A vague, persistent, alarming rumor lately has whispered that the Russian government has tightened up on some laws controlling the export of at least some kinds of mineralogical/geological specimens. And indeed, at Springfield there was almost nothing new from Russia (for the exception, read on), and there was a sense of generally declining stocks even of older Russian material. However, no downside rumors or somber thoughts in the air seemed to bear any relevance whatsoever to the good cheer and abounding energy of a couple of Russians, Viktor Nikiforov and Aleksandr Zaytsev, who were ensconced at the stand of Jeff and Gloria Fast of Jeff & Gloria's Minerals (19 Oak Knoll Road, East Hampton, CT 06424). These gentlemen offered up great supplies of underpriced, unlabeled Dalnegorsk things - fluorite, calcite, axinite, pyrrhotite, datolite, galena - as well as green "prase" quartz and nice dark brown garnets from Sinya Rechka, the skarn locality to the north. Best of all, Viktor and Ateksandr topped off with a flat of something truly new from Dalnegorsk: about 20 newly collected miniatures of an odd and attractive siderite from the Nikolay mine. Specimens consist of perfect spheres, averaging 2 or 3 cm in diameter, attached lightly in twos, threes, etc., up to grape-clusters of ten, without matrix; the spheres are of a pleasant medium tan color, with surfaces composed of intricate fretworks of tiny lenticular blades (flattened rhombohedrons), and they glitter delicately from dustings of micro-size white calcite crystals. I have seldom seen more appealing siderites than these. Prices ranged from $12 for a small miniature to around $20 for the largest couple of clusters, around 4 x 4 x 5 cm.
Luckily, the former Kazakh S.S.R. is now the independent Republic of Kazakhstan, so no dour Russian bureauchic can threaten to impede our supplies of wonders from the great Dzhezkazgan copper mines: wire silver, chalcocite, tennantite, copper, the world's best bornite crystals, and other superlative supergene-metallics, to call the roll so far. At this show the Dzherkazgan scoop was a handful of thumbnails of exceptional crystallized stromeyerite (AgCuS) offered by Dudley Blanwet of Mountain Minerals International. This species comes as delicate spiky intergrowths of black, slightly irridescent, acicular and flakelike crystals averaging I or 2 mm, without matrix or associated species. We are not talking mineral beauty here: my ever-patient, ever-ironic wife surmised that the specimen 1 brought home was really something I'd scraped from the underside of my ancient Dodge Omni. But no (I told her), I'd been preceded at Dudley's by expert collectors Bill Smith and Bill Pinch, who both went away more than pleased with their stromeyerite thumbnails - and one of Pinch's that I got to see at Springfield has a peacock-iridescent V-twin of 5-mm stromeyerite laths. This is indeed an extraordinary occurrence of a seldom-seen silver species; I wonder what Dzhezkazgan will produce next.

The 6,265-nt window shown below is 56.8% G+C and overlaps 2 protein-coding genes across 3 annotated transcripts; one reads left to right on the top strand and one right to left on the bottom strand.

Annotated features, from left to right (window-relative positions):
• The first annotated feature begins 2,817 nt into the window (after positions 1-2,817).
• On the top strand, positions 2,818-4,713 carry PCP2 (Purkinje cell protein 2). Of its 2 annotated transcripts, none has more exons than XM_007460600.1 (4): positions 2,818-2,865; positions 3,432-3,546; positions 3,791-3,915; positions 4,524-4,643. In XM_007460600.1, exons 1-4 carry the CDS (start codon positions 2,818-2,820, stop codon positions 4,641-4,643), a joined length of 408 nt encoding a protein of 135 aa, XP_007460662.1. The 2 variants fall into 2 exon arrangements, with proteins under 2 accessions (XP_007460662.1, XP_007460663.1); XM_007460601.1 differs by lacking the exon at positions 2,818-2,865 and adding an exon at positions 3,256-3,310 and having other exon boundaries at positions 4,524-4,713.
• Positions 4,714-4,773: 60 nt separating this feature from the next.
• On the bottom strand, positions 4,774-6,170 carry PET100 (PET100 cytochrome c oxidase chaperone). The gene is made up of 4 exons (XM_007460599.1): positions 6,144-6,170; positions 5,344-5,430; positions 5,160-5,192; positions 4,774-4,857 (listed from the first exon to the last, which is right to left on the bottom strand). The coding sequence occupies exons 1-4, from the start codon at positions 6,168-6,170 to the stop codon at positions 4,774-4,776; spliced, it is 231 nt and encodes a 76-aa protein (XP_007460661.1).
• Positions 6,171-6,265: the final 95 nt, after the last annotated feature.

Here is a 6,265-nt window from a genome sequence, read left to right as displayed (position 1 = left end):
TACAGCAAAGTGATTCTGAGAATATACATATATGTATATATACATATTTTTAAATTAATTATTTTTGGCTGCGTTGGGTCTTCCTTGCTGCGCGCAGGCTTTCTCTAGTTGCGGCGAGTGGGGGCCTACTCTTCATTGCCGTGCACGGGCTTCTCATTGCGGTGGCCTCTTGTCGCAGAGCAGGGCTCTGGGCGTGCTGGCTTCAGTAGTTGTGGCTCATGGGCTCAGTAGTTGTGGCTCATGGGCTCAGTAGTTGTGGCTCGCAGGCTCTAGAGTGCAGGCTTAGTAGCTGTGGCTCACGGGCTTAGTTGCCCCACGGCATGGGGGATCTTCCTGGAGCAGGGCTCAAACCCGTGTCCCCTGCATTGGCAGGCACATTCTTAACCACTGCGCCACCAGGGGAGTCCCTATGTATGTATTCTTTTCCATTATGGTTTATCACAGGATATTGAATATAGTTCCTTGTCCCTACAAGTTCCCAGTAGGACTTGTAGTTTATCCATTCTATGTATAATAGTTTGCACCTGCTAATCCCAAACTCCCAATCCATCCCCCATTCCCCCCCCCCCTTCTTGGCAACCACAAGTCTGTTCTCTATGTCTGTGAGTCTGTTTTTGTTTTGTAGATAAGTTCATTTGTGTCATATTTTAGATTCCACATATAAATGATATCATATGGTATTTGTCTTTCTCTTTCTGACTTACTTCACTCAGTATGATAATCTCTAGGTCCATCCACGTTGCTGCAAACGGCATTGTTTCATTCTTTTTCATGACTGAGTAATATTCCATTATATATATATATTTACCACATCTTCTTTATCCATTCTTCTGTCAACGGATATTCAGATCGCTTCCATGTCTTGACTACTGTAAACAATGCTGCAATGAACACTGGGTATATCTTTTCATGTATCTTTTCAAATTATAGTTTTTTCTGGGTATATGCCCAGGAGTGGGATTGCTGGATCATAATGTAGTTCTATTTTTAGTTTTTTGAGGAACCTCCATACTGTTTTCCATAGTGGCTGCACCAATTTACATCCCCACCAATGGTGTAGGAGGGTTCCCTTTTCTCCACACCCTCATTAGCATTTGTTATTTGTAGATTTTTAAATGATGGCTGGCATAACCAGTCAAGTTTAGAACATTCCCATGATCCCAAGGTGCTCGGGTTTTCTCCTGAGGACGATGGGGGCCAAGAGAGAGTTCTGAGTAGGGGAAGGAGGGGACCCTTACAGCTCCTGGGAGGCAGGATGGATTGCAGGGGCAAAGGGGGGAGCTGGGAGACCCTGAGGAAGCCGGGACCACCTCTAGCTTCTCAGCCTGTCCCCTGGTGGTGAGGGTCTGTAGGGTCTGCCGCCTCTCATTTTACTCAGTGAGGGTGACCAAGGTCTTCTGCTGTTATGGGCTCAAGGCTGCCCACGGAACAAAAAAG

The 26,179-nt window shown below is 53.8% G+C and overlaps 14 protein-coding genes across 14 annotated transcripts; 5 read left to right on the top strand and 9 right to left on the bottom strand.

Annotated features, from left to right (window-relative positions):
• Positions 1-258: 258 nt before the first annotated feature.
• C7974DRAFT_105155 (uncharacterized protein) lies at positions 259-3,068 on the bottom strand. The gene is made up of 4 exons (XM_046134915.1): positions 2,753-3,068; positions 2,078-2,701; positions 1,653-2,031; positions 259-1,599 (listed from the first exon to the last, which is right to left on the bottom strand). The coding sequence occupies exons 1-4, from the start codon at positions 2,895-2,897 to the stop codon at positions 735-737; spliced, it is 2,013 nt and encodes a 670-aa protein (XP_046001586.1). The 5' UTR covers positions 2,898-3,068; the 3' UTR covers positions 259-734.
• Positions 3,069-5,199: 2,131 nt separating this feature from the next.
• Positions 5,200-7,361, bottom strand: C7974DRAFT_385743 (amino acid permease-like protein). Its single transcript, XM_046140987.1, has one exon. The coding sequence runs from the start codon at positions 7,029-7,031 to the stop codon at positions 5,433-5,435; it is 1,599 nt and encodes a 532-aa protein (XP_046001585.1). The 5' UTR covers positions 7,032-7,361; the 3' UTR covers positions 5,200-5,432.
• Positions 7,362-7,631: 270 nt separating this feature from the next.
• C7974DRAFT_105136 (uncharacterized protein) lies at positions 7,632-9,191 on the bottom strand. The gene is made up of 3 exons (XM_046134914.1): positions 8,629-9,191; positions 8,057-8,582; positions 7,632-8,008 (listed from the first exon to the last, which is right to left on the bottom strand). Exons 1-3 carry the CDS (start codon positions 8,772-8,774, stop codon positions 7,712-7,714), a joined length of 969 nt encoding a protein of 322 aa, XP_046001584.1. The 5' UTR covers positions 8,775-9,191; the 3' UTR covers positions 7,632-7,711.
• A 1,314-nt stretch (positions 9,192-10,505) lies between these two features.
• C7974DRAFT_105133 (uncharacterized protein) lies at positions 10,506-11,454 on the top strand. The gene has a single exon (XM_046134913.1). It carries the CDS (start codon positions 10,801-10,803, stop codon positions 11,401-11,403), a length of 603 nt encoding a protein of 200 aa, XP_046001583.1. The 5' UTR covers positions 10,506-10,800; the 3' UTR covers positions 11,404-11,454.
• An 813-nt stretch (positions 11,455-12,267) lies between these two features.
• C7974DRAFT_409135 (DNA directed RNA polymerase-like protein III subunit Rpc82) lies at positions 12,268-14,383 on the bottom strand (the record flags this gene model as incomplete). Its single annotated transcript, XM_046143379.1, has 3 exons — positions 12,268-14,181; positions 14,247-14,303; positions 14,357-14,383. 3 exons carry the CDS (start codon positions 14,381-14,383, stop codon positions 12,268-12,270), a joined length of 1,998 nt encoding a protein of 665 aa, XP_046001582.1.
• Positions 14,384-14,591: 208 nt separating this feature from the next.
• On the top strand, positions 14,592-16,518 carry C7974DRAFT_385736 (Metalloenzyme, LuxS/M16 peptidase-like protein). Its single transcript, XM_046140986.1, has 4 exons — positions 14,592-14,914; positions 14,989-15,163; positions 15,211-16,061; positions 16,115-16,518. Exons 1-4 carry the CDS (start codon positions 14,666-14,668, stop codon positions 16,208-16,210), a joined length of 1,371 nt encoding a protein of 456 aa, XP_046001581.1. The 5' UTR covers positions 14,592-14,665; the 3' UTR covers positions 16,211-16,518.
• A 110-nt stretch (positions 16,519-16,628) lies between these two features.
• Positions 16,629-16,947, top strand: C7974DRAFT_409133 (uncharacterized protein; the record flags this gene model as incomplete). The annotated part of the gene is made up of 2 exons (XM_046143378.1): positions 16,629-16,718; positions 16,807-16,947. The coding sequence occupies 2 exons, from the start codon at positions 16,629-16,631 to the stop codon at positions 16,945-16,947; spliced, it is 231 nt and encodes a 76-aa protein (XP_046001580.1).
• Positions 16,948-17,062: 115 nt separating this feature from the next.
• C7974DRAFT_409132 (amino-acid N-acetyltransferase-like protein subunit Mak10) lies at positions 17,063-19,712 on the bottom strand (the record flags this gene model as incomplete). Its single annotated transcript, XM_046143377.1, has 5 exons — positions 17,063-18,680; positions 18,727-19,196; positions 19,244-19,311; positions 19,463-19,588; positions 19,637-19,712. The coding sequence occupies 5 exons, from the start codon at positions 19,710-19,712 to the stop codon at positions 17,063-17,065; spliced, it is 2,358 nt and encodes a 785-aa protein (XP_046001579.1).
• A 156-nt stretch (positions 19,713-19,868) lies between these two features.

From another ex-Soviet satrapy, namely (now) the Republic of Tajikistan, very fine golden yellow heliodor beryl has come intermittently during these past few years, and has been reported in this space. At Springfield this year there were, again, some top-grade gem specimens: about 20 loose crystals to 4.5 cm long, with sharp edges and lustrous prism and pinacoid faces, no matrix with any of them, the prisms either simple loners or parallel-growth groups. Christopher French of PaleoArt & Minerals (2 Lupine Lane, Titusville, NJ 08560) was selling these beautiful things as gem stock at $7/gram.
Finally, a very exciting news flash from Jiangshan, Guangdong Province, China: transparent, colorless, lustrous tabular crystals of apophyllite to 2 or 3 cm, in loose groups and as clusters perching demurely on quartz. Several dealers had these, but Dan and Jill Weinrich (16216 Copperwood Lane, Grover, MO 63040) had the best and the most; Dan said that perhaps 100 specimens in all had been dug within the past few months. The waterclear apophyllite tabs, when thick, may show very faint brown rims inside; when thin, they grow in parallel groups with regular offsets for a "rose" effect, on milky quartz crystals. Tiny manganbabingtonite and datolite crystals are also sometimes noted. Neither the Weinrichs nor anyone else seemed to know anything about what sort of occurrence this is, how promising for the future, how good the very best specimens are, etc., but my showsnooping instincts tell me that we may expect to see a major Chinese apophyllite locality unfold in the coming months.
This was probably the best Springfield Show I have yet attended.
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|Title Annotation:||mineral exhibition|
|Publication:||The Mineralogical Record|
|Date:||Jan 1, 1999|
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|Next Article:||The Carnegie Show 1998.|